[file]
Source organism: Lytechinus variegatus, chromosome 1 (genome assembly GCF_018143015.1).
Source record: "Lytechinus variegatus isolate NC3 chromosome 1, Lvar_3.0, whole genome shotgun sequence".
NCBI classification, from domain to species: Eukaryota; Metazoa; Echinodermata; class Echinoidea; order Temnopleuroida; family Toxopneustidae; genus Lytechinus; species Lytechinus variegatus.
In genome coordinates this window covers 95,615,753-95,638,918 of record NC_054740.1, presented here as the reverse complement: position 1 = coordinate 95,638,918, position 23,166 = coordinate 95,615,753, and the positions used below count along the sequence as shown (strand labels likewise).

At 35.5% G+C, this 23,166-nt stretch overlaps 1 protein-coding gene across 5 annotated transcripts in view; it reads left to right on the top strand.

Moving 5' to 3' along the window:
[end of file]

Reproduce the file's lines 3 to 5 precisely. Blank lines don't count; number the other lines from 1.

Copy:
NCBI classification, from domain to species: Eukaryota; Metazoa; Echinodermata; class Echinoidea; order Temnopleuroida; family Toxopneustidae; genus Lytechinus; species Lytechinus variegatus.
In genome coordinates this window covers 95,615,753-95,638,918 of record NC_054740.1, presented here as the reverse complement: position 1 = coordinate 95,638,918, position 23,166 = coordinate 95,615,753, and the positions used below count along the sequence as shown (strand labels likewise).

At 35.5% G+C, this 23,166-nt stretch overlaps 1 protein-coding gene across 5 annotated transcripts in view; it reads left to right on the top strand.